Spain, Germany, France and the UK have warned Venezuelan President Nicolás Maduro that he must call elections within eight days – or they will officially recognise the opposition.
Mr Maduro is under pressure after his rival Juan Guaidó declared himself “acting president” on Wednesday.
Several countries, including the US, already back Mr Guaidó as president.
On Saturday, an attempt by Russia to block a UN Security Council discussion on Venezuela failed.
President Maduro, who has accused Mr Guaidó, head of the National Assembly, of mounting a coup and has cut ties with the US, was sworn in for a second term earlier this month.
But polls were marred by an opposition boycott and allegations of vote-rigging, leading to large-scale anti-Maduro protests.
On Saturday, Spanish Prime Minister Pedro Sanchez wrote on Twitter: “Spain has a responsibility to Latin America… we do not seek to change or remove governments, we want democracy and free elections in Venezuela.”
France and Germany also issued similar statements, in what looked like a co-ordinated demand that elections be held in Venezuela.
UK Foreign Secretary Jeremy Hunt said the election in Venezuela had been “deeply flawed”, repeating his view that Mr Maduro was “not the legitimate leader”.
A UN Security Council meeting is being held to discuss the crisis.
Addressing nations at the meeting, US Secretary of State Mike Pompeo said it was time to “support the Venezuelan people immediately”.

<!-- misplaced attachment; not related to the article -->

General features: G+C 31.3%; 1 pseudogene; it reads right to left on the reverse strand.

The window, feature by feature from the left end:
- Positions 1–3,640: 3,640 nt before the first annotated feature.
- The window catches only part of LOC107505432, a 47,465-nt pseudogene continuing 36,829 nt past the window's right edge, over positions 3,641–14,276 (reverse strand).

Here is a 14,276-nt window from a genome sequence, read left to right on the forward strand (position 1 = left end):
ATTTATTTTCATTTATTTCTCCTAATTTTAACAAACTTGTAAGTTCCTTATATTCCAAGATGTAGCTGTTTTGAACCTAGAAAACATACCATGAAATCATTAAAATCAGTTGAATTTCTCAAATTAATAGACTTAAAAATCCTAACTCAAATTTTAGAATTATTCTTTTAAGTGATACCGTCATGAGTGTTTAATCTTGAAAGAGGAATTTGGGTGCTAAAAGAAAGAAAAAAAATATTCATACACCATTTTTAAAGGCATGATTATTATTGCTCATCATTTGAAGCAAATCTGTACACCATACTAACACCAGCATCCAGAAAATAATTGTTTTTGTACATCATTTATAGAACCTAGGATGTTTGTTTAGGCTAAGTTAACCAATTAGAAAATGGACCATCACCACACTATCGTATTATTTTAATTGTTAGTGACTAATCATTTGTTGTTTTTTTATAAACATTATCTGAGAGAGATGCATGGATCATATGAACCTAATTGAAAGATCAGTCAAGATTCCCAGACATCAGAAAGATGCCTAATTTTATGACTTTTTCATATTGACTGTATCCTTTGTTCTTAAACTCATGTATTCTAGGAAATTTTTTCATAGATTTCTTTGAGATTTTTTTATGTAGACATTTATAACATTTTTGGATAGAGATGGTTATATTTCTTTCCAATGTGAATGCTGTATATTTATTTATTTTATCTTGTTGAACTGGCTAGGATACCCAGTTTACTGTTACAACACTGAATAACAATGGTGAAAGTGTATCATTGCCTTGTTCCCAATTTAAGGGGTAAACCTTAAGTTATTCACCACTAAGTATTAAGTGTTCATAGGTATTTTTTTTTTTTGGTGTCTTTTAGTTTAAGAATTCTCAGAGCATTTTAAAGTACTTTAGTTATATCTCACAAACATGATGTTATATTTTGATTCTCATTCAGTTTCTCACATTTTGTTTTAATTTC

“No more delays, no more games. Either you stand with the forces of freedom, or you’re in league with Maduro and his mayhem,” he said.
But Russia’s UN ambassador, Vassily Nebenzia, accused Washington of plotting a coup against Mr Maduro.
Why is Maduro being challenged?
He was re-elected to a second term last year – but the elections were controversial, with many opposition candidates barred from running or jailed.
The National Assembly argues that the presidential position is actually vacant because the election was unfair – and that under the constitution this means that Mr Guaidó, as head of the National Assembly, should take over as acting president instead.
Tens of thousands have held protests over Venezuela’s economic crisis – including an annual inflation rate that the opposition says reached 1,300,000% last year.
Mr Maduro has so far retained the support of the country’s military, but Mr Guaidó has asked them to “put themselves on the side of the Venezuelan people” and back him instead.
How has the international community responded?
The US, more than a dozen Latin American countries, and Canada have backed Mr Guaidó after he said he was the legitimate president.
On Saturday, the US is expected to demand a UN Security Council statement recognising Venezuela’s National Assembly as the country’s “only democratically elected institution”, Reuters reports.
However Russia, a UN Security Council member, has condemned foreign support for Mr Guaidó, saying it violates international law and is a “direct path to bloodshed”.
China, Mexico and Turkey have also publicly backed Mr Maduro.